The Italian Job

2. The Italian Job

(1969)

Subject to a remake starring Mark Wahlberg in 2003, Peter Collinson's 1969 original is still the best thanks to some fantastic car chase sequences through the streets of Turin, as well as some excellent performances from the cast, particularly Michael Caine in the lead role of Charlie Croker and Noel Coward as the aristocratic crime boss Mr. Bridger. The film also features an appearance from Benny Hill as Professor Peach, the oddball mastermind behind the traffic chaos that allows the robbers to successfully steal a shipment of gold from under the noses of the Mafia. Featuring some of the most often-quoted lines in cinematic history and capped by a cliffhanger ending in the most literal sense, it's not just one of the best films of the 1960s, it's also one of the best British films ever made. All together now: “You're only supposed to blow the bloody doors off...”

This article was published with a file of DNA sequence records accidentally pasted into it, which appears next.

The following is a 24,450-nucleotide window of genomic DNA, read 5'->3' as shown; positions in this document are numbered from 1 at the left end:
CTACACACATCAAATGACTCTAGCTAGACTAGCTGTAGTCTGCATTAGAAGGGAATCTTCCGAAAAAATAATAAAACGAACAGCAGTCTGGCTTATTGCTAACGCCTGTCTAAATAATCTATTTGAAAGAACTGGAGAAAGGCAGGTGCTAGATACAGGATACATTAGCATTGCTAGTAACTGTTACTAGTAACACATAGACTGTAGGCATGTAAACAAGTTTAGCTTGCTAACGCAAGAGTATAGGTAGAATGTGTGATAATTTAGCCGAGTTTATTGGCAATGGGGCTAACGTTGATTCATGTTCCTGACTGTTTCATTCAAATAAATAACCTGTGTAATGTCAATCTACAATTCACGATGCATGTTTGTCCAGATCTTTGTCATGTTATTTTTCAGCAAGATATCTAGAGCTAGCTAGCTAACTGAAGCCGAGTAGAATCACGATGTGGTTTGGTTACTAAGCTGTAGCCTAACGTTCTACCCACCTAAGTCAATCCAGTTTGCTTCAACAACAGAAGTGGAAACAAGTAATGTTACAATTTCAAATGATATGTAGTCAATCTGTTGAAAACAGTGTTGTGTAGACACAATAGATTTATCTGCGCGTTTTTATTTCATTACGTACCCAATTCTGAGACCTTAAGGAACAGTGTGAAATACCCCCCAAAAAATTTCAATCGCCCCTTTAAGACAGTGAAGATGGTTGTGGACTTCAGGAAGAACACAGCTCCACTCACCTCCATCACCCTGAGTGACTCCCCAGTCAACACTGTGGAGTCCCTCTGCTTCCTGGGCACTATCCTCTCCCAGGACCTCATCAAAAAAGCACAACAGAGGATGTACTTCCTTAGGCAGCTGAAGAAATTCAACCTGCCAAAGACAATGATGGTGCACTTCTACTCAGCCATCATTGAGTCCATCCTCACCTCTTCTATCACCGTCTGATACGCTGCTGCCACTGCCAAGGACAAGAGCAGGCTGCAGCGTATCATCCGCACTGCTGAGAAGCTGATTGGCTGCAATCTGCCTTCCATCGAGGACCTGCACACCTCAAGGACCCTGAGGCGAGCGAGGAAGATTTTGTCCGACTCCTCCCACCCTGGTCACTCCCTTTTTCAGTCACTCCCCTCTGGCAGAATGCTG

2001: A Space Odyssey

1. 2001: A Space Odyssey

(1968)

Stanley Kubrick's baffling sci-fi epic was a pioneering moment in cinema and has rightly become regarded as a much loved classic, despite its baffling plot and intense, hallucinogenic sequences. Its story of a series of monoliths placed by an alien civilisation as markers of human evolution is a tough one to grasp and many people tend to remember the film most for HAL 9000, the malevolent computer controlling Dr. Dave Bowman's spacecraft. Eerie, beautifully shot and with a soundtrack to match its scale and grandeur, it's one of Kubrick's best moments and an all-time favourite for us.